Combating Office Burnout
Workplace burnout is a common issue that can significantly impact an employee’s well-being and productivity. Overcoming burnout requires a combination of personal strategies and organizational support. You are not alone when you experience burnout. As recruiters, we often see and hear about employees trying to keep up with the demand of the job. Most employees experiencing burnout may think the only solution is to look for a new career opportunity, and while that may be the solution in the end, we recommend trying these steps first to see if you can collaborate with your employers and correct the burnout feeling.
Recognize the Signs
The first step is to be aware of the signs of burnout. These may include physical and emotional exhaustion, reduced motivation, cynicism, and decreased productivity. If you’re recognizing these signs, it’s time for you to start reassessing what you can change first. Small steps can be impactful here. Think about getting to work earlier, prepping your breakfast and lunch so you’ll be fueled for the day, or maybe finalize your weekly schedule with a monthly planner to ensure that you are organized with meetings and meet those monthly goals.
Self-care and Well-being
Prioritize self-care by adopting healthy lifestyle habits. This includes getting enough sleep, engaging in regular exercise, and maintaining a balanced diet. Allocate time for activities that bring joy and relaxation, such as hobbies or spending time with loved ones. Having a good self-relationship can ensure that your workplace relationships are also healthy.
As recruiters we see a lot of our candidates who are frustrated because they feel as though they don’t have enough work/life balance in their current positions. This can develop from wanting to overachieve and show that you are a dedicated employee. At first this may be a great strategy, but it is not a good strategy for longevity. We recommend establishing clear boundaries between work and personal life to avoid an overworking workload. Set specific times for work-related tasks, learn to say no to additional responsibilities when necessary, and have a conversation with your supervisor when taking on certain task to ensure you’ll have enough work hours to cover this task so it will not interfere with personal life obligations.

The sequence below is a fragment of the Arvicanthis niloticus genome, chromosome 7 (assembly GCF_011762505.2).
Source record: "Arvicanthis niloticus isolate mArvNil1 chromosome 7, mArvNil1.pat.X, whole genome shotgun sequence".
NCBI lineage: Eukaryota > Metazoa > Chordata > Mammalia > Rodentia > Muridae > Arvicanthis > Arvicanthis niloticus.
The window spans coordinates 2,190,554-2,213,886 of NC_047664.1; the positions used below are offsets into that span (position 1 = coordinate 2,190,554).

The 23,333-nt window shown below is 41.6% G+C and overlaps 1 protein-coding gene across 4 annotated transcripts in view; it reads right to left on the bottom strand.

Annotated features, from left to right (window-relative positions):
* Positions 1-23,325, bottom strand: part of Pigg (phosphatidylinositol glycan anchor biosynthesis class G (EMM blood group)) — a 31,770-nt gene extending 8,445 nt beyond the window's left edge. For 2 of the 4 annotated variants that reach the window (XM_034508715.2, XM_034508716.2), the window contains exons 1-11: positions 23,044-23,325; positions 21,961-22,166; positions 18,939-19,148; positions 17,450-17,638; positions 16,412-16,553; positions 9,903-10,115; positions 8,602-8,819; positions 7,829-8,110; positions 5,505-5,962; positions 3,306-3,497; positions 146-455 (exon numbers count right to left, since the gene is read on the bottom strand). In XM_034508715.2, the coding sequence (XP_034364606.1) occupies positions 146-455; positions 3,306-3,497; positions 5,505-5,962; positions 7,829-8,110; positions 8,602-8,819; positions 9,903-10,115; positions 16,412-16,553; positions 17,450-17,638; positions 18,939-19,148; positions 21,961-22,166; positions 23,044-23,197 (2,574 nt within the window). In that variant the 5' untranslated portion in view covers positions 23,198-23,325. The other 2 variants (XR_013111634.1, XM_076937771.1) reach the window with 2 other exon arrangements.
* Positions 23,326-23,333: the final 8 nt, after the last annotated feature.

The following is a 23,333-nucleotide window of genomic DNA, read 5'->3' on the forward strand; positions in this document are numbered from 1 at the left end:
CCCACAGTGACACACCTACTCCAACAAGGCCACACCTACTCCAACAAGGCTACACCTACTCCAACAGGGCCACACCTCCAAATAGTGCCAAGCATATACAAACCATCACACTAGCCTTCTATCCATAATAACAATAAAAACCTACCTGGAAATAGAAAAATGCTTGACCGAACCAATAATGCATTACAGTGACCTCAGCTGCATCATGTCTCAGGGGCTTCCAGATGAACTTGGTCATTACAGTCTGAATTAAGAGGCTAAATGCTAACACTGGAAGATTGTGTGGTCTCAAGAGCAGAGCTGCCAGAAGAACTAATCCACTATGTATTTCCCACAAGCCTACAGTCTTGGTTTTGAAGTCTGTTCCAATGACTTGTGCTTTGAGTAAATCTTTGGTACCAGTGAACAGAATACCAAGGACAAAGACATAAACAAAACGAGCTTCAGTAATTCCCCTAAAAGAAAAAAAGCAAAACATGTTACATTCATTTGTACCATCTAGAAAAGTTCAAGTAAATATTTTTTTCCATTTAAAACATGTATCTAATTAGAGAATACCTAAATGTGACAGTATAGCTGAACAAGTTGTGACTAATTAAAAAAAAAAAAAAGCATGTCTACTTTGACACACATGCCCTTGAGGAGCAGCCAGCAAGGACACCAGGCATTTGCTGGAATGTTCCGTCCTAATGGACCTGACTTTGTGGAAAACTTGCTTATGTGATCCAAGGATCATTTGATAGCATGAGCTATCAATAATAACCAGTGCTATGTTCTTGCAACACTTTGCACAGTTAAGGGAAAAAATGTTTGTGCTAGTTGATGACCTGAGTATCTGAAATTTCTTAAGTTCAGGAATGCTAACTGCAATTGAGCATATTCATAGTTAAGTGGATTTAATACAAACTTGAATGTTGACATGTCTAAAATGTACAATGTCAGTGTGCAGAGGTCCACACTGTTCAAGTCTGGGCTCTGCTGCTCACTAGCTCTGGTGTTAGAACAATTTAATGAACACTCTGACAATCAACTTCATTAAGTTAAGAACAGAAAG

Schedule short breaks throughout the workday. Since most of us are usually at our desks for most of the workday, it’s good to take short breaks to stretch your legs, get a snack, or get a glass of water to allow your eyes and mind to rest. Use longer breaks throughout the day such as lunch breaks for time to engage in activities that help recharge and refresh the mind, such as taking a walk, practicing deep breathing exercises, or meditating. Stepping away from work can enhance productivity and reduce stress.
Often, we get stressed out because we are not organized. Learning good time management skills can create a more balanced workload. Prioritize tasks based on importance and deadlines, and break large projects into smaller, manageable chunks. Utilize productivity tools and techniques, such as the Pomodoro Technique, to enhance focus and efficiency.
Seek Growth Opportunities
This is a crucial step in combating burnout. Employees from all backgrounds can turn a negative into a positive, it just takes a bit of reevaluation and determination. We recommend looking into courses or activities that foster personal and professional growth. This can include attending workshops, seeking out challenging projects, or pursuing further education. Cultivating a sense of learning and development can reignite motivation and combat burnout. Think about where you want to be and how you can get there. Use this new determination to gain a certificate or learn a new tool that can be useful for your line of work. This can play in your favor for when a new promotion comes up!
Foster Positive Relationships
Take time to develop good relationships with supervisors and co-workers. It’s okay to put yourself out there and let your personality shine. Connecting with the people who you are around for at least 8 hours a day can make you feel at home in your company. Cultivate a supportive and collaborative work environment where individuals can openly communicate and seek assistance when needed. These social connections can help alleviate stress and create a sense of belonging.
Talk to Your Supervisor or Recruiter
If you have spent the time and worked on all the above steps and the burnout persists, it may be necessary to have a conversation with a supervisor or recruiter. We recommend speaking with your supervisor first and seeing if you can work out a resolution together. If you feel as though you may need more support, reach out to your recruiter. Having a Godshall recruiter can provide a safe place to clearly communicate feelings and concerns. Our recruiters will do their best to see potential solutions and work with you and your supervisor to ensure this is your perfect fit.
Overcoming workplace burnout requires a multifaceted approach that combines personal resilience and organizational support. Employees should actively prioritize self-care, set boundaries, seek support, and develop strategies to manage their workload effectively. Organizations should also foster a positive work environment, encourage work-life balance, and provide resources to support employee well-being. By implementing these strategies, individuals can regain their energy, motivation, and overall satisfaction at work.
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Vice President, Godshall Recruiting